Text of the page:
Tidal Mudflats

Characterized by twice daily exposure to sun and tides, minimal vegetation
As the tide empties Willapa Bay, large expanses of muddy flats are exposed/Photo Courtesy of Curt Stephens

Visiting Willapa Bay at low tide is an extreme site. It appears that most of the area is nothing but a vast expanse of glistening, stinky mud. Don’t be fooled by appearances – these tidal mudflats are rich in life and support dozens of species (many that are of commercial importance, such as Dungeness crab, oysters and clams).

What Makes a Mud Flat? 

Intertidal flats are those areas of mud or sandy mud that are affected by the rising and falling of the tides. These flats are often submerged, but are gradually exposed as the tide lowers. At low tide much of Willapa Bay is drained, exposing extensive mudflats. More than 50 percent of the total high tide surface area is exposed at low tide, about 84 square miles! These mudflats tend to be very soft in many locations due to the deposition of fine sediments combined with organic matter, water saturation, and bacterial influence. The substrate characteristics vary from being sandy in the northern region of the bay to silty clay in the southern region. Typically, vegetation is scarce, but beds of eelgrass are present within Willapa Bay.

An Abundance of Life 

Intertidal flats support an abundance of invertebrates including oysters, clams, mussels, amphipods, polychaete and oligochaete worms, insect larvae, and nematodes. Foraging shorebirds follow the receding tide across the flats, and fish and waterbirds frequent the flats when they are flooded. Organisms of intertidal flats must cope with the stress of currents, varied wave action, and tides. Intertidal life is also be affected by light level, temperature change, amounts of oxygen, salinity, and exposure to air and wind.

Meadows of Eelgrass, An Important Estuary Habitat 

Native eelgrass (Zostera marina) is a seed-producing marine plant that provides food and habitat for a variety of organisms. Vast beds of eelgrass occur at the lower levels of the intertidal zone and are a staple food for brant, a sea goose that migrates through or winters in Willapa Bay. American wigeon, mallard, northern pintail, and canvasback also feed on eelgrass. Roots and stems of eelgrass assist in stabilization of mudflats. Blades of eelgrass are grazed and also support the growth of diatoms and small invertebrates that accumulate on the blades. Eelgrass also supplies detritus, dead material, which contributes to the food cycle. Eelgrass provides habitat for numerous species of mollusks and crustaceans, and serves as a nursery ground for juvenile, resident, and migrating fish. It is used for refuge and feeding by salmon species and Pacific herring. The upper edges of the intertidal flats are ringed by salt-tolerant plants called halopytes which serve as sediment traps and add much organic matter to the estuarine system.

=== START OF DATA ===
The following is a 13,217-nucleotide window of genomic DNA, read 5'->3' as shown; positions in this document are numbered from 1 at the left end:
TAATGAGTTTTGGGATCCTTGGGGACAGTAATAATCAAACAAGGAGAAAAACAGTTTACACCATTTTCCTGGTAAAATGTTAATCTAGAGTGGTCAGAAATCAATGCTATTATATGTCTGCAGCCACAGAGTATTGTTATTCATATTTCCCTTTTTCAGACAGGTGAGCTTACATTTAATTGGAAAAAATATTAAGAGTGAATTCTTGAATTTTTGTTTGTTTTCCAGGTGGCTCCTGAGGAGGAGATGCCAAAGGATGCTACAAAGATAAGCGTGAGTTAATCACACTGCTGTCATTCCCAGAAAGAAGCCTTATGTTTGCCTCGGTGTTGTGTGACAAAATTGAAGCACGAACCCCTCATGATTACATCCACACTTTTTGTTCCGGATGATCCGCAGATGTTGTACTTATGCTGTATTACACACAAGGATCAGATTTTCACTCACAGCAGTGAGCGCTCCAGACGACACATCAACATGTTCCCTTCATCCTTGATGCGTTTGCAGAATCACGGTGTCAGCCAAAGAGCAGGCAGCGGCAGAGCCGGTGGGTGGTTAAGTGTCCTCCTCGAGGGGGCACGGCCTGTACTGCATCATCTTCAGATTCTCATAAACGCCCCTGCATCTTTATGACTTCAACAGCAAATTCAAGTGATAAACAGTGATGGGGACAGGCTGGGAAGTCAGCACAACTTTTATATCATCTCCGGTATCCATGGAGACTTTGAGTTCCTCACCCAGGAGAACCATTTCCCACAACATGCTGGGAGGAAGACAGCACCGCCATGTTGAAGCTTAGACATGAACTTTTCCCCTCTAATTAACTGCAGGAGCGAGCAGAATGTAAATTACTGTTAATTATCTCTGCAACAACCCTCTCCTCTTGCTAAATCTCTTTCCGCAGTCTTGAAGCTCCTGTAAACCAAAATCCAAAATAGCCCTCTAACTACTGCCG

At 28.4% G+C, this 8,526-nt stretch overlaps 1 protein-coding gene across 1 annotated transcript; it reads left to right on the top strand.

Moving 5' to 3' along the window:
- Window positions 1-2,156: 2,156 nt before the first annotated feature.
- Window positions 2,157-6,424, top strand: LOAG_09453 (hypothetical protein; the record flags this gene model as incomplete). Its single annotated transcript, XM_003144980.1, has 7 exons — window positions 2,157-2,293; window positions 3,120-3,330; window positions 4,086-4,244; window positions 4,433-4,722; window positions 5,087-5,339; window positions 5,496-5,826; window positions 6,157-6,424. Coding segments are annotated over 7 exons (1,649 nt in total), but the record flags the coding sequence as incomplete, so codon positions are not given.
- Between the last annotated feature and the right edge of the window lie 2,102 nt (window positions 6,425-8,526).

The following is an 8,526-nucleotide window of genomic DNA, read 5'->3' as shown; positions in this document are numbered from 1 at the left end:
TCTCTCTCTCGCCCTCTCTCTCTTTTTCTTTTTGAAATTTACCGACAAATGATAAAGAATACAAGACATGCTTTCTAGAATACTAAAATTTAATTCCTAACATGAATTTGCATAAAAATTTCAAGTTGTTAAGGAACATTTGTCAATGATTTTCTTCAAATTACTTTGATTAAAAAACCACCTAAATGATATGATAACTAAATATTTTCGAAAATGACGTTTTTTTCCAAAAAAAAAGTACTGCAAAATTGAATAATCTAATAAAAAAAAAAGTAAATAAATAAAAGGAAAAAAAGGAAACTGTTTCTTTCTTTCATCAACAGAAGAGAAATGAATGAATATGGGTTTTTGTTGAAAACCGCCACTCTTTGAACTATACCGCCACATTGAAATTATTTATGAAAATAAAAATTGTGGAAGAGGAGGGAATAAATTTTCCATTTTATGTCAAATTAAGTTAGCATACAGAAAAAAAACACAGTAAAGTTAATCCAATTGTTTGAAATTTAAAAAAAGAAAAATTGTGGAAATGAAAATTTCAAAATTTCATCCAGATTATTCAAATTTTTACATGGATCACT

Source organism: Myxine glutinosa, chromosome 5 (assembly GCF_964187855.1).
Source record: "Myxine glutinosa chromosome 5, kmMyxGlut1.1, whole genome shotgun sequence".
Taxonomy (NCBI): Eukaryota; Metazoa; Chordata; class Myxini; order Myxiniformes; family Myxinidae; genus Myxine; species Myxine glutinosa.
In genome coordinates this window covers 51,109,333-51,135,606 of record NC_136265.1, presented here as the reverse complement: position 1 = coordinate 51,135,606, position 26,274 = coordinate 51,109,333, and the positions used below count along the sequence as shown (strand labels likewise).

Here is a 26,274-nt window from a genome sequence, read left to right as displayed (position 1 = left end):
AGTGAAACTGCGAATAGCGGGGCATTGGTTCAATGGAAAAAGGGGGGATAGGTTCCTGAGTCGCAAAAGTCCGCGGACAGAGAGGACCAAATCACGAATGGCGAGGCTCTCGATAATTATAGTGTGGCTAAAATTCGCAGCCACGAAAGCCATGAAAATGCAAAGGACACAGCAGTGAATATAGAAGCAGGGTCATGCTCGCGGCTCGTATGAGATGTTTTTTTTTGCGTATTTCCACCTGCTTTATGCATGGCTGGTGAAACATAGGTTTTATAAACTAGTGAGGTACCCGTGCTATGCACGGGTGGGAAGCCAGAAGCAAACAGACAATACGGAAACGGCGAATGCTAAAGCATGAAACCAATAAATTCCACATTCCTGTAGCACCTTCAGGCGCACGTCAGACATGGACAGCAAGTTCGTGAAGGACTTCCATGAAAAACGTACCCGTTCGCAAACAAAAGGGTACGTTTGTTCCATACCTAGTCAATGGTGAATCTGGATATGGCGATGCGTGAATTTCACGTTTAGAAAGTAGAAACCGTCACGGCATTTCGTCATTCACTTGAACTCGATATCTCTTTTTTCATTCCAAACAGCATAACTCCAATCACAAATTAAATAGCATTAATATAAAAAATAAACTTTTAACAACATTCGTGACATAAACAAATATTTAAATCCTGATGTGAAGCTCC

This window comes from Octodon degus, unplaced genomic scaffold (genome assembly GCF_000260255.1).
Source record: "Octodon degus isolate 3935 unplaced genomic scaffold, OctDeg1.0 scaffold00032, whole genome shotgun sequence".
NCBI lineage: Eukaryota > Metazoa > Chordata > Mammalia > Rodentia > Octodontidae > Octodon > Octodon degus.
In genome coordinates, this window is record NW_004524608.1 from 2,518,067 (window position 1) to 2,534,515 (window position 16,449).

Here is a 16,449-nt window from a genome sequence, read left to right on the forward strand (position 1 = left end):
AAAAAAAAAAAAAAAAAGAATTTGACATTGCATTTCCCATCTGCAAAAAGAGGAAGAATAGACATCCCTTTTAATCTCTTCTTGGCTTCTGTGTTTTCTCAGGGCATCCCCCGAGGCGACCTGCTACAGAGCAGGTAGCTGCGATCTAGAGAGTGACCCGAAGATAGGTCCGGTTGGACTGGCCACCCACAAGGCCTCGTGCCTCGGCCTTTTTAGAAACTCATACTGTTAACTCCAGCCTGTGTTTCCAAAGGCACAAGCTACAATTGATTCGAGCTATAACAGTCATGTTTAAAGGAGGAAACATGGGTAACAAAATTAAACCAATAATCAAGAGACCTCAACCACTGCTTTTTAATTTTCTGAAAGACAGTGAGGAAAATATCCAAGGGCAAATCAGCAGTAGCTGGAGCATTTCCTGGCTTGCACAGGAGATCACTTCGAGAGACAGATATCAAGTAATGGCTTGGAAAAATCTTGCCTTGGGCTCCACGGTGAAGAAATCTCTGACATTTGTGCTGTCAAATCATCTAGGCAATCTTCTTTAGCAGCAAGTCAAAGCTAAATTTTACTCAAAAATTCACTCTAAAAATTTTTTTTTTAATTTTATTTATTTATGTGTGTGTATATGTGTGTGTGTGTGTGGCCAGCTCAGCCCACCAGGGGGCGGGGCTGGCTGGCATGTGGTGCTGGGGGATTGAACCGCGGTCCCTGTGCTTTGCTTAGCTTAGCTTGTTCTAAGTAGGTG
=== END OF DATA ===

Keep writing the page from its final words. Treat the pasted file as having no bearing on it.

A Major Threat 

A recent major ecological concern involved the substantial loss of high intertidal flats and native salt marsh vegetation due to invasion by Spartina alterniflora (smooth cordgrass). Spartina, a non-native cordgrass that was accidently introduced to the Willapa Bay ecosystem from the East Coast in the late 1800s, formerly covered a large portion (>14,000 acres) of Willapa Bay’s intertidal mudflats.  Spartina forms dense monotypic stands, traps sediment, and alters natural hydrologic processes. The loss of most of Willapa Bay’s intertidal mudflats and native salt marsh communities was imminent. Spartina had, and would have continued to have, a devastating effect on use of the bay by shorebirds, brant and other waterfowl species, anadromous fish, and Willapa Bay’s oyster and hardshell clam aquaculture industry. However, due to eradication efforts by Federal, State, and county agencies as well as the efforts of the oyster industry and private landowners, and additional support by Washington State University, the University of Washington, and nongovernmental organizations, including The Nature Concservancy, Spartina is now nearly absent from Willapa Bay. The major portion of the intensive eradication effort took place from 2003 through 2008. Use of areas within the bay by shorebirds and waterfowl dramatically increased after removal of Spartina from tidal mudflats. Learn more about the spartina eradication effort…

Facts About Tidal Mudflats

Smell like rotten eggs

Are packed with invertebrates and bacteria

More than 50 percent of the total high tide surface area is exposed at low tide